If you decide to change it so that bones can reconnect, or even connect to other skeletons besides the one they were originally from, then they get even scarier.

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    $\begingroup$ I love how you used the "hive mind". $\endgroup$ – IEatBagels Nov 23 '15 at 19:22
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    $\begingroup$ @type_outcast Andy was the first one to propose the reconnection in the OP's comments. He's also the first one to have brought an answer with the "hive". I don't see how these two edits copy any content from anyone else but himself. $\endgroup$ – IEatBagels Nov 23 '15 at 19:35
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    $\begingroup$ Understandable, thanks for the explanation. I will reverse my downvote as soon as I'm permitted to. I'm sorry for doubting you. May I humbly suggest that describing edits like this that change the nature of the answer (either in the comments or the edit description) would be a good thing for everyone? $\endgroup$ – type_outcast Nov 23 '15 at 19:40
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    $\begingroup$ I also envision them using numbers... Imagine your hero with his Sword and shield. Now 4 Skeletons appear and run towards him from 4 directions, two running upward, 2 running on all fours like animals. And they are all coordinated to reach him at the same time. Grab his arms, legs, Shield or sword. Even if he hits one with the sword and smashes his rib-cage, the Arm will hold on to his sword and the head will bite his sword-arm. When the hero is grappled by 4 or them, he will not have much chance. And if one of them wields a knife it can easily slit the heroes throat... $\endgroup$ – Falco Nov 25 '15 at 13:31
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    $\begingroup$ @Falco Yeah, that sounds about right, and since they are all controlled by one mind, they would be perfectly coordinated. I see the puppet masters spreading them out really thin, like sentinels throughout the forest (or wherever) just waiting for one of them to see the hero, and then flocking to that location. This could be used by the hero too. Kill one skeleton to get them flocking, beat a hasty retreat and then go to the real objective once most of the skeletons have moved to the original site. A lot of the strategy comes down to how strong the magic bond holding the bones together is. $\endgroup$ – AndyD273 Nov 25 '15 at 14:30
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There are some problems which I can see in this setup, at least if you want these skeletons to fight in battle or skirmishes.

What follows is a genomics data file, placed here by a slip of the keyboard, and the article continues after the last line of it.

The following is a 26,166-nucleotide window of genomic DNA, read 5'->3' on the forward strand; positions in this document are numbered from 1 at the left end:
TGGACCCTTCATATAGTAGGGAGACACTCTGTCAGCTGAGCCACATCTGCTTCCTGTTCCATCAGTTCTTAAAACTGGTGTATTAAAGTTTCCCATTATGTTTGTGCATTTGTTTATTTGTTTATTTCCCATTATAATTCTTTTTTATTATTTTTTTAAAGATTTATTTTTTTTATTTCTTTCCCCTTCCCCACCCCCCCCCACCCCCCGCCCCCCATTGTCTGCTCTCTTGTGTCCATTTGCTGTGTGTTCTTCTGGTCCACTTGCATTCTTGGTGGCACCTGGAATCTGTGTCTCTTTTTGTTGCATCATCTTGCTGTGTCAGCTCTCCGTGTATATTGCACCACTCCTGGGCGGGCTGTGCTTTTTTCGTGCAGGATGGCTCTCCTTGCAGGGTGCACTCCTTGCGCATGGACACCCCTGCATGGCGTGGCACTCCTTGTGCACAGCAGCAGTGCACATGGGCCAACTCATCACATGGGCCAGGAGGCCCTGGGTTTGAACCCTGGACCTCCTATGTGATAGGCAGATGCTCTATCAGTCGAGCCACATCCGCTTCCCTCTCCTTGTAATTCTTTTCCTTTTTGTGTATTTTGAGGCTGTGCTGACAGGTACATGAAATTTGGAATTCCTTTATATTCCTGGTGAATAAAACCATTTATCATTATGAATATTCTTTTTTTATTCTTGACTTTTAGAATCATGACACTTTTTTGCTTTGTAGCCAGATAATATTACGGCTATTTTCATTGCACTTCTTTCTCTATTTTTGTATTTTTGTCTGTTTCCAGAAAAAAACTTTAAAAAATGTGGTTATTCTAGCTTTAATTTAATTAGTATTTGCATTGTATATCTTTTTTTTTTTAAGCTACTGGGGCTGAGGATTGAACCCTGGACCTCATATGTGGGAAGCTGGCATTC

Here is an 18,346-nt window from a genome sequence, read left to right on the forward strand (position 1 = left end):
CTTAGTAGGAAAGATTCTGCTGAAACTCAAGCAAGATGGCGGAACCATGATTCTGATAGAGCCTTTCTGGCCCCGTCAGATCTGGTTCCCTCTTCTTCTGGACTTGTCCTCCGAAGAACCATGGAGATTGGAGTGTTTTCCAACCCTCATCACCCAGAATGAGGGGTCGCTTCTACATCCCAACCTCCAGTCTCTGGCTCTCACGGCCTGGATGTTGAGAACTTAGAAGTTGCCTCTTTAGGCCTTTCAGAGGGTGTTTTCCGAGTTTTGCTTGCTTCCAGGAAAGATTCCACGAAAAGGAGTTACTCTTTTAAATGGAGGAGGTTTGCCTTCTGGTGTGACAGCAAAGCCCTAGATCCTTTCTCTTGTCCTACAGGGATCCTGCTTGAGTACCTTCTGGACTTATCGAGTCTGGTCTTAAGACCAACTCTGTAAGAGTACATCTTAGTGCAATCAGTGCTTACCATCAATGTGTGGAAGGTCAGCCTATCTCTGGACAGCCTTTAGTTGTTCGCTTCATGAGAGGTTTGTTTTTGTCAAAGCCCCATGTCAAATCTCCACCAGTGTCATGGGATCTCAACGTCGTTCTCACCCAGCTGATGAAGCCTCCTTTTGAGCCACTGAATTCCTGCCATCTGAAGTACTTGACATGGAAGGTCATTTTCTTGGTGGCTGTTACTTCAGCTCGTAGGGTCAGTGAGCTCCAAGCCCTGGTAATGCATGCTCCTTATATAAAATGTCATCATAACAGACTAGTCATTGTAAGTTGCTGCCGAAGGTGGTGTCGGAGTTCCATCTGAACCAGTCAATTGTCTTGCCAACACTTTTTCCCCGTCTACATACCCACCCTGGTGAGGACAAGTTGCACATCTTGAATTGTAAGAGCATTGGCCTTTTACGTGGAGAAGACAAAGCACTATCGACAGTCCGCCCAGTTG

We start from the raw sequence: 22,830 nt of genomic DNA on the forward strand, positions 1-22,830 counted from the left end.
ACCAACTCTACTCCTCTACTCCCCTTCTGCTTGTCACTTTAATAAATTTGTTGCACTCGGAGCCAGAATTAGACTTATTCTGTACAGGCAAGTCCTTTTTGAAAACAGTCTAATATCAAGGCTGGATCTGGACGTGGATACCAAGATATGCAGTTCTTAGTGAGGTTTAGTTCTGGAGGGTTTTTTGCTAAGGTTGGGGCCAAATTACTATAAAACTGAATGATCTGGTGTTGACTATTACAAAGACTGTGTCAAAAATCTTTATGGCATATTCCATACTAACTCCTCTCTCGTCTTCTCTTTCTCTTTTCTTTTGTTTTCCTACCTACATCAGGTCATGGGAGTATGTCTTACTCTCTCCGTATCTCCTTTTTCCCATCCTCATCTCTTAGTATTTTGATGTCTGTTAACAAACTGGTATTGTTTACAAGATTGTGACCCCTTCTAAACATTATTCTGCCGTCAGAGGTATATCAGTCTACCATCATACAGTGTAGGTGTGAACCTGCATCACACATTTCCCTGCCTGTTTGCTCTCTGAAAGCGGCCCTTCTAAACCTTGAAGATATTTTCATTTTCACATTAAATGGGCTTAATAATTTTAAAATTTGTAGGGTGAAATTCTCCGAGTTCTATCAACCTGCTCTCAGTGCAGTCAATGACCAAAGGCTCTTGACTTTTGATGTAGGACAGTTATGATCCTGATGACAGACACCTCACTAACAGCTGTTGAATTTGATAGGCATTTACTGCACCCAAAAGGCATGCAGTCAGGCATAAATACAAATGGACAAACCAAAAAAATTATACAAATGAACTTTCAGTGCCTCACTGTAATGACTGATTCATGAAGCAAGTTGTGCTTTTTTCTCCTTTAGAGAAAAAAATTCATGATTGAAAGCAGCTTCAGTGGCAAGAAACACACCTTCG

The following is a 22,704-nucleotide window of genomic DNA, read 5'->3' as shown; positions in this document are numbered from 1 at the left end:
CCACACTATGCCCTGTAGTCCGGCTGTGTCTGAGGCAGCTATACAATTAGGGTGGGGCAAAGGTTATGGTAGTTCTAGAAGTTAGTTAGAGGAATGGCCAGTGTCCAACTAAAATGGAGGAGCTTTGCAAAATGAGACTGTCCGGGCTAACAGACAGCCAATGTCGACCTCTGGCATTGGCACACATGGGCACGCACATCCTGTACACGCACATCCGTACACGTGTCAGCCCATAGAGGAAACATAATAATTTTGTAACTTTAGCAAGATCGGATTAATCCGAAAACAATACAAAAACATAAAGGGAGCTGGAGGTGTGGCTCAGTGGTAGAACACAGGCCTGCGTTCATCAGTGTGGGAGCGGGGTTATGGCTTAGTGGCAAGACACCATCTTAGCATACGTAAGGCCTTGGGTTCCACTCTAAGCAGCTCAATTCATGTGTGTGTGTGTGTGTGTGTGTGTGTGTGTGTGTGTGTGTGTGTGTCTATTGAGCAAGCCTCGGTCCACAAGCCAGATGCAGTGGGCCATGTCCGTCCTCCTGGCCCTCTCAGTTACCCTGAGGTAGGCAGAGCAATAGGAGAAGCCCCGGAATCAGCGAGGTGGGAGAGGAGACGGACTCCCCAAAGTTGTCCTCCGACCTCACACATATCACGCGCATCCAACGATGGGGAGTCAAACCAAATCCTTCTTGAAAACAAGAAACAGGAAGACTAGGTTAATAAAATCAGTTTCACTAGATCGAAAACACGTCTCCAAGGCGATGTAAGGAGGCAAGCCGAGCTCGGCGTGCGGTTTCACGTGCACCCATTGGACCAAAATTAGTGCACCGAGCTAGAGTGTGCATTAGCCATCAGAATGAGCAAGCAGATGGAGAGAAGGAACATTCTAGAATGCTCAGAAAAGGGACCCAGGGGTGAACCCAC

• Reaction time: Close-quarters combat barely has time for one well trained fighter to react. While having a puppet-master controlling puppets sounds great, it may be hard (or impossible) to keep the kind of focus and control that one living fighter keeps up. Slow reaction times could mean more dead (or dead again) skeletons!
  • Feeling, or Gefühl: Taken from Historical European Martial Arts (HEMA), specifically german longsword, is this concept of Gefühl or Feeling. Unless the puppet master can feel the pressure exerted by skeletons' opponents on their skeletons weapons, and realize what this means for the survivability of their skeletons, their human opponents can feint or otherwise employ some trickery to easily defeat skeletons. Actual Middle Age European fighting was quick and employed every sense a fighter had, even tactile senses.
  • Momentum The skeleton needs to swing their weapons faster to have as much momentum in their swings as their fleshy-armed counterparts. In fact, if the bones weigh even half of the weight of an arm you need around 41% more speed to make up for it. That's really fast! Not that you necessarily need more momentum to bring down an opponent, but it helps in cutting and cleaving and getting your weapon in position to do so.
  • Crushing and Chopping weapons are really common: Bone is brittle, and swords meant for chopping (such as hand-and-a-half swords, katanas, tulwars, Großmessern, etc.) can cut bone. In fact, some of these swords are so good at chopping that they chop through muscle and bone. Even more common are hammers. These represent really effective weapons against your skeletons. Beware of anyone who has anti-knight weapons (as these can crush), good chopping weapons, and hammers of any kind (these weapons can be quite common and cheap, especially if proven more effective than swords). This isn't including any techniques like Half-Swording:

Half-swording! Good for pummeling people who are hard!

which is used to punch through opponents' armor and could easily break bone.

  • Decay: Bones do decay, mostly due to exposure to acids. This is a long-term concern for these puppet masters. Sure, you may accomplish your goals during one season, but there is no guarantee your skeletons will be up to the task next year. This won't affect the skeletons immediately, but the continual exposure to the environment may make your army almost useless. This may be especially true if these skeletons are in wet, oxygen rich environments, like that of New Zealand or Northern Europe.

Some ways to employ skeletons to the maximum: